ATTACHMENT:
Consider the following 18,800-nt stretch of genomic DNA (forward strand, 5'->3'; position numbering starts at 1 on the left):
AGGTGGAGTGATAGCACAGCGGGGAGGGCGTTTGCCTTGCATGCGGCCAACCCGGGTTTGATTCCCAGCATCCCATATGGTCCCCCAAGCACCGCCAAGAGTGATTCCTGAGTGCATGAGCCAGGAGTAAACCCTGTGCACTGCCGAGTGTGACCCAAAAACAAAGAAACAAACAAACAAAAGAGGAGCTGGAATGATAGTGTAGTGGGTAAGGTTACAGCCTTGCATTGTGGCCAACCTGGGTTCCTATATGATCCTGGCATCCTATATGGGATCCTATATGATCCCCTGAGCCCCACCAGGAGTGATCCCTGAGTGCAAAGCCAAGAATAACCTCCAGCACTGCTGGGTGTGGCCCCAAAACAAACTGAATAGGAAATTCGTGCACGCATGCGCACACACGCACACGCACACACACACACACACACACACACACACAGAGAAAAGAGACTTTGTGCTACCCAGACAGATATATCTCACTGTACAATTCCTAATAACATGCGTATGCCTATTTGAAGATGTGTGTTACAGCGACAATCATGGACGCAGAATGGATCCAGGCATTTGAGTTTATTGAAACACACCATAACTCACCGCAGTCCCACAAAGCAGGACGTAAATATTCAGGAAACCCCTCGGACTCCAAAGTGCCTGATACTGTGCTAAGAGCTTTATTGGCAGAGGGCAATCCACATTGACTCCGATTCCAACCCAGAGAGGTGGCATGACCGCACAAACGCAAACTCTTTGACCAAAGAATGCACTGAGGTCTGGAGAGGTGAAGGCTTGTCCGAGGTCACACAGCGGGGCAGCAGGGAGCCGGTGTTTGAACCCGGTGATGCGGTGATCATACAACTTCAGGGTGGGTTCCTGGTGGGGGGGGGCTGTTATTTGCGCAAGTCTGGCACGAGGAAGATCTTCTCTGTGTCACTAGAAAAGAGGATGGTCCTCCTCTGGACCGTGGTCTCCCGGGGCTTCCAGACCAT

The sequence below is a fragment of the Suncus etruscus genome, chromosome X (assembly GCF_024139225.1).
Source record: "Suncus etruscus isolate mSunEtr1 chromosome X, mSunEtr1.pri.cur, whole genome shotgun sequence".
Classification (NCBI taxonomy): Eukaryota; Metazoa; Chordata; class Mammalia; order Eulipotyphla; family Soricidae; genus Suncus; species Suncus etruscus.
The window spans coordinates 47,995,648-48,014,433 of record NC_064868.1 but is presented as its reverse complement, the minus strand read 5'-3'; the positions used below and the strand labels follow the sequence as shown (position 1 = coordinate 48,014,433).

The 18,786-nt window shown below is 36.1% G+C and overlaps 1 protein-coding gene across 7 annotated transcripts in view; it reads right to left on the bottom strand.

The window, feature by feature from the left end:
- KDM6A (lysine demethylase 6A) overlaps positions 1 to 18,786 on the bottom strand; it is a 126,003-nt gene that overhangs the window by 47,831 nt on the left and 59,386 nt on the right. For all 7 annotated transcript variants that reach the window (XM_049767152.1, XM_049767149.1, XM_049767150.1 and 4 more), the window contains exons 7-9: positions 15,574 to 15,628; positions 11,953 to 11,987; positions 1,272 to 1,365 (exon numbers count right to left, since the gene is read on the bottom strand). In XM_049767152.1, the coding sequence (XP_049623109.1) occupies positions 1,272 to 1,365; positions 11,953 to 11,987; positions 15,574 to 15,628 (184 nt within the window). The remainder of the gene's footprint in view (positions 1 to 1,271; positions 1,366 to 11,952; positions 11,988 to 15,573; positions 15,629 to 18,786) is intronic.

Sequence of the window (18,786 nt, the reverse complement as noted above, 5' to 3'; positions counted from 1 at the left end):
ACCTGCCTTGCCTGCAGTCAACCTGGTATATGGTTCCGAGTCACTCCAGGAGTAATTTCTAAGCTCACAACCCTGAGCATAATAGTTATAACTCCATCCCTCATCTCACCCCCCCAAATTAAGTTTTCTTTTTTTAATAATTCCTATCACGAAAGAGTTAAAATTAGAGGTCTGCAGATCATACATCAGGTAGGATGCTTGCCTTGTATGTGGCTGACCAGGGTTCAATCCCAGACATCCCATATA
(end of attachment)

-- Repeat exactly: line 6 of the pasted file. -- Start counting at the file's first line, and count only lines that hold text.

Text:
The window spans coordinates 47,995,648-48,014,433 of record NC_064868.1 but is presented as its reverse complement, the minus strand read 5'-3'; the positions used below and the strand labels follow the sequence as shown (position 1 = coordinate 48,014,433).